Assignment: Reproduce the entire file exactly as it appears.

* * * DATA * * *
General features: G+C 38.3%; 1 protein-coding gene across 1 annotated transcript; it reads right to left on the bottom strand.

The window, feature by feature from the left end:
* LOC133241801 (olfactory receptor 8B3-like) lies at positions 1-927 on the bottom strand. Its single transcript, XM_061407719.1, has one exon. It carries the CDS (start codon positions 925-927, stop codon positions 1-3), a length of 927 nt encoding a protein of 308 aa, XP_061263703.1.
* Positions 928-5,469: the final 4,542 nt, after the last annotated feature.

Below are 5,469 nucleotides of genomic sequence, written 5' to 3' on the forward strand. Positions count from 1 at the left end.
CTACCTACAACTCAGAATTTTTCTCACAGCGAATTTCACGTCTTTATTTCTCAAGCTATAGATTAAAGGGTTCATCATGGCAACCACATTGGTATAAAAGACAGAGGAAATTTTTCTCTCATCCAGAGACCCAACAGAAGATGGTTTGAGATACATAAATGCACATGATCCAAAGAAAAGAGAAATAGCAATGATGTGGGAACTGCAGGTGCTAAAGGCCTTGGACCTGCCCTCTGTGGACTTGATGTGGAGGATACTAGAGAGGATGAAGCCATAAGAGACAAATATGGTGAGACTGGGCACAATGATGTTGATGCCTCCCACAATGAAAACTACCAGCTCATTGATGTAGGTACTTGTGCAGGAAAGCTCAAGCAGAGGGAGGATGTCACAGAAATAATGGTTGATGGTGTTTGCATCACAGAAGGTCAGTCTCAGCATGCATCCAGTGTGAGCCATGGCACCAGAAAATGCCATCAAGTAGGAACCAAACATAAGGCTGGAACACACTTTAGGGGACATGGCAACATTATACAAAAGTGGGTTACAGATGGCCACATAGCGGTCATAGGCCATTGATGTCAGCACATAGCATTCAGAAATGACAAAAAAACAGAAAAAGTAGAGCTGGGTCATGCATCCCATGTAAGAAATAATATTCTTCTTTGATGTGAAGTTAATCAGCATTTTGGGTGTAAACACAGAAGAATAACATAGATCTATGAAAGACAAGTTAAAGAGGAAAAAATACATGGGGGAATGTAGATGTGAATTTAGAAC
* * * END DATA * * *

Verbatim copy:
General features: G+C 38.3%; 1 protein-coding gene across 1 annotated transcript; it reads right to left on the bottom strand.

The window, feature by feature from the left end:
* LOC133241801 (olfactory receptor 8B3-like) lies at positions 1-927 on the bottom strand. Its single transcript, XM_061407719.1, has one exon. It carries the CDS (start codon positions 925-927, stop codon positions 1-3), a length of 927 nt encoding a protein of 308 aa, XP_061263703.1.
* Positions 928-5,469: the final 4,542 nt, after the last annotated feature.

Below are 5,469 nucleotides of genomic sequence, written 5' to 3' on the forward strand. Positions count from 1 at the left end.
CTACCTACAACTCAGAATTTTTCTCACAGCGAATTTCACGTCTTTATTTCTCAAGCTATAGATTAAAGGGTTCATCATGGCAACCACATTGGTATAAAAGACAGAGGAAATTTTTCTCTCATCCAGAGACCCAACAGAAGATGGTTTGAGATACATAAATGCACATGATCCAAAGAAAAGAGAAATAGCAATGATGTGGGAACTGCAGGTGCTAAAGGCCTTGGACCTGCCCTCTGTGGACTTGATGTGGAGGATACTAGAGAGGATGAAGCCATAAGAGACAAATATGGTGAGACTGGGCACAATGATGTTGATGCCTCCCACAATGAAAACTACCAGCTCATTGATGTAGGTACTTGTGCAGGAAAGCTCAAGCAGAGGGAGGATGTCACAGAAATAATGGTTGATGGTGTTTGCATCACAGAAGGTCAGTCTCAGCATGCATCCAGTGTGAGCCATGGCACCAGAAAATGCCATCAAGTAGGAACCAAACATAAGGCTGGAACACACTTTAGGGGACATGGCAACATTATACAAAAGTGGGTTACAGATGGCCACATAGCGGTCATAGGCCATTGATGTCAGCACATAGCATTCAGAAATGACAAAAAAACAGAAAAAGTAGAGCTGGGTCATGCATCCCATGTAAGAAATAATATTCTTCTTTGATGTGAAGTTAATCAGCATTTTGGGTGTAAACACAGAAGAATAACATAGATCTATGAAAGACAAGTTAAAGAGGAAAAAATACATGGGGGAATGTAGATGTGAATTTAGAAC